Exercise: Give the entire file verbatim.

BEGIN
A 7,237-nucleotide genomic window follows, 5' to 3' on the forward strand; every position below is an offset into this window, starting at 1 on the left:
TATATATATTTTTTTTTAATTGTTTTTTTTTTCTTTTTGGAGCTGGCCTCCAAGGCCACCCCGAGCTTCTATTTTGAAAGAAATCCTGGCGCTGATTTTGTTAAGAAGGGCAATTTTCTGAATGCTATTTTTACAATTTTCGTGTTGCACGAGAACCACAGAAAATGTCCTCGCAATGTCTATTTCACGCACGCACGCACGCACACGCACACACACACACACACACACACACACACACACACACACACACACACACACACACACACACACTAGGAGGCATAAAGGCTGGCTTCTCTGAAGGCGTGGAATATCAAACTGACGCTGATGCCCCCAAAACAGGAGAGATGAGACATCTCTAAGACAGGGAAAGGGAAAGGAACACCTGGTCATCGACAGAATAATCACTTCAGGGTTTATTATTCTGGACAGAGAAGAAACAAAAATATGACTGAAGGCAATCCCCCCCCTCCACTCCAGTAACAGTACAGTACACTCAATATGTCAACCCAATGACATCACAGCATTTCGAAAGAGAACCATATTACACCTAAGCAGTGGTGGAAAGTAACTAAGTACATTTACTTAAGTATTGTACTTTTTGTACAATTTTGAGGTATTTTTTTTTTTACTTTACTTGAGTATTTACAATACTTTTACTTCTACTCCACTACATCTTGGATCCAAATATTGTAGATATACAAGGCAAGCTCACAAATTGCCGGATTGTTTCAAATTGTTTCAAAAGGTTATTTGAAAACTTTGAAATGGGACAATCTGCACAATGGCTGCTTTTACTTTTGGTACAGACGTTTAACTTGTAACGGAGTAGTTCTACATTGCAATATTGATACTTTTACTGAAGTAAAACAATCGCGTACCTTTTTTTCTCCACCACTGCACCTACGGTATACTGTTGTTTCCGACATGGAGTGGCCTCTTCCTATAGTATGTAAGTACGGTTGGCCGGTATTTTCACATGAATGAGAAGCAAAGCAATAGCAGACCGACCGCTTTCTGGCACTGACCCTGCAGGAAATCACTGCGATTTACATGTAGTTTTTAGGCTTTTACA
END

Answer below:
A 7,237-nucleotide genomic window follows, 5' to 3' on the forward strand; every position below is an offset into this window, starting at 1 on the left:
TATATATATTTTTTTTTAATTGTTTTTTTTTTCTTTTTGGAGCTGGCCTCCAAGGCCACCCCGAGCTTCTATTTTGAAAGAAATCCTGGCGCTGATTTTGTTAAGAAGGGCAATTTTCTGAATGCTATTTTTACAATTTTCGTGTTGCACGAGAACCACAGAAAATGTCCTCGCAATGTCTATTTCACGCACGCACGCACGCACACGCACACACACACACACACACACACACACACACACACACACACACACACACACACACACACACACTAGGAGGCATAAAGGCTGGCTTCTCTGAAGGCGTGGAATATCAAACTGACGCTGATGCCCCCAAAACAGGAGAGATGAGACATCTCTAAGACAGGGAAAGGGAAAGGAACACCTGGTCATCGACAGAATAATCACTTCAGGGTTTATTATTCTGGACAGAGAAGAAACAAAAATATGACTGAAGGCAATCCCCCCCCTCCACTCCAGTAACAGTACAGTACACTCAATATGTCAACCCAATGACATCACAGCATTTCGAAAGAGAACCATATTACACCTAAGCAGTGGTGGAAAGTAACTAAGTACATTTACTTAAGTATTGTACTTTTTGTACAATTTTGAGGTATTTTTTTTTTTACTTTACTTGAGTATTTACAATACTTTTACTTCTACTCCACTACATCTTGGATCCAAATATTGTAGATATACAAGGCAAGCTCACAAATTGCCGGATTGTTTCAAATTGTTTCAAAAGGTTATTTGAAAACTTTGAAATGGGACAATCTGCACAATGGCTGCTTTTACTTTTGGTACAGACGTTTAACTTGTAACGGAGTAGTTCTACATTGCAATATTGATACTTTTACTGAAGTAAAACAATCGCGTACCTTTTTTTCTCCACCACTGCACCTACGGTATACTGTTGTTTCCGACATGGAGTGGCCTCTTCCTATAGTATGTAAGTACGGTTGGCCGGTATTTTCACATGAATGAGAAGCAAAGCAATAGCAGACCGACCGCTTTCTGGCACTGACCCTGCAGGAAATCACTGCGATTTACATGTAGTTTTTAGGCTTTTACA